June 2, 2018

Yacon-Gaucho (Polymnia connata)


Yacon-Gaucho (Polymnia connata), known also under latin synonim name Smallanthus connatus, this is wild cousin of cultivated Yacon (Polymnia sonchifolia = Smallanthus sonchifolius) – well known Andean tuberous crop. Yacon-Gaucho is tropical perennial herb and as common Yacon it has edible tuberous roots, but not such large and not such tasty as ones of its cultivated cousin. But Yacon-Gaucho is very ornamental.
Yacon-Gaucho blooms easily and early and is very ornamental
It grows to about (1)2-3m=(3)6-10ft tall and creates large bushes of annual stems and very numerous “flowers” (capitulums) (in August and September). It blooms much earlier than cultivated Yacon. It is native to Brazil and it is said to be hardy to zone 8b, but after my experience I can tell that it is not frost resistant (the light frost in my cellar has killed the rootsin winter 2016/17) and tubers need to be stored in winter in slightly moist, cool, but frost-free place. They are easier to storing than tubers of cultivated Yacon. In taste tubers of Yacon-Gaucho resemble carrot, but is more aromatic. The tuberous roots are thin, branched and have pale color outside and dark (grey) inside. The tubers at the base of stems and roots are very small. It is the best to store whole roots with tubers by winter (not only tubers as cultivated Yacon). This is self-incompatible (so to harvesting the seeds you need at least 2 genetically various plants – i.e. grown from at least 2 seeds).  This is very ornamental herb, due to its large leaves (huge size) and very lovely, numerous “flowers”. Seeds germinates without any pre-treatment, but not in high rate (some seeds do not germinate). They should be sown shallowly or surface in well-drained soil in pots in mid spring and kept moist in sunny window sill. The seedlings should be transplanted outside after last frosts (without root disturbance).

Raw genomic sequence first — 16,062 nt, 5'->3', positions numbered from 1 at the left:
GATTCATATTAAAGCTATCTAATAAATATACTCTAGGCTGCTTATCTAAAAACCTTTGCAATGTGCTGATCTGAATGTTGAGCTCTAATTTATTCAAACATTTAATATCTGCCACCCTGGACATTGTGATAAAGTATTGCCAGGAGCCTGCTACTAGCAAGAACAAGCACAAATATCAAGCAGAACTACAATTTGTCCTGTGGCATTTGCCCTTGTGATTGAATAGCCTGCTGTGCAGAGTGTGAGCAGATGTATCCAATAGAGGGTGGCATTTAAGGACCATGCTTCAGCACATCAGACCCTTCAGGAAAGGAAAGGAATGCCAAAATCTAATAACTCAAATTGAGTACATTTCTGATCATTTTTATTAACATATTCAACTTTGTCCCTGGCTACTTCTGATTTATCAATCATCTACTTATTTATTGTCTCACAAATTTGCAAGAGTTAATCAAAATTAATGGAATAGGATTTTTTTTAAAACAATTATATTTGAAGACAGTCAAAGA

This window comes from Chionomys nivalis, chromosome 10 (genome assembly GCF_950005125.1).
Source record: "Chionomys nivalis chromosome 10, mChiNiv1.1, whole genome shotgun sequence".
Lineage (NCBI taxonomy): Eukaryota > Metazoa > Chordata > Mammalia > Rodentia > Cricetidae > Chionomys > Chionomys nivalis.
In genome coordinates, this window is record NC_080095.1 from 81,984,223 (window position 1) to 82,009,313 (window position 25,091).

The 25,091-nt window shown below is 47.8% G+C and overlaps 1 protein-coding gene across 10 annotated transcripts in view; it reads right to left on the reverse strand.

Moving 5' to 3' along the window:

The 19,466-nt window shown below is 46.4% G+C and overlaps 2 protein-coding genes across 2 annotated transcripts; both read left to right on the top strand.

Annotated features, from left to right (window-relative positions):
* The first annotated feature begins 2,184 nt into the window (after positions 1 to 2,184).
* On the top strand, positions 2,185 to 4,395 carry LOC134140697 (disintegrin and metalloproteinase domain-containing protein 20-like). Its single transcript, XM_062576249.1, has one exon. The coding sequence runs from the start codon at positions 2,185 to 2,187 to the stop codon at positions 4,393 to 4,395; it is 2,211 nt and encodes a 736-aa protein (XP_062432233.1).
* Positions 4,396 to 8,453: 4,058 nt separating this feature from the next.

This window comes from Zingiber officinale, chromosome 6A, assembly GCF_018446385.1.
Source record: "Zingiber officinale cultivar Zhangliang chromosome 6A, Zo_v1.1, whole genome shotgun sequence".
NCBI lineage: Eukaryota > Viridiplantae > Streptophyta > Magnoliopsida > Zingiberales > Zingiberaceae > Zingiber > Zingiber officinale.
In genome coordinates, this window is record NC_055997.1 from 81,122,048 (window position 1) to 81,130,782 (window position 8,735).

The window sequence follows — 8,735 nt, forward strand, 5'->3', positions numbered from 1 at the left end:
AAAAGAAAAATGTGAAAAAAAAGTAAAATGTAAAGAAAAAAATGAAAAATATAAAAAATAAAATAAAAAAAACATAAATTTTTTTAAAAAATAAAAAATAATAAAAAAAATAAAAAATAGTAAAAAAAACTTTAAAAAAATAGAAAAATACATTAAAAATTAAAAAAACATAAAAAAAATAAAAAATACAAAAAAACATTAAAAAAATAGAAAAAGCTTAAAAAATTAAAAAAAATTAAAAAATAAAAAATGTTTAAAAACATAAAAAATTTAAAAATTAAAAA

Young plants
Plant in flowers - late August
It can be very ornamental due to large leaves and lovely "flowers"
The tubers (long root tubers and small round rhizomatous ones)
Rhizomatous tubers
The cutted root tubers were dark inside
The comparison of cultivated Yacon (Polymnia sonchifolia) (on left) and Yacon-Gaucho (Polymnia connata) (on right) tubers     
There exists numerous other wild Yacon species (Polymnia spp. = Smallanthus spp.) - especially in South America. If you have available seeds of any of them please write to me.




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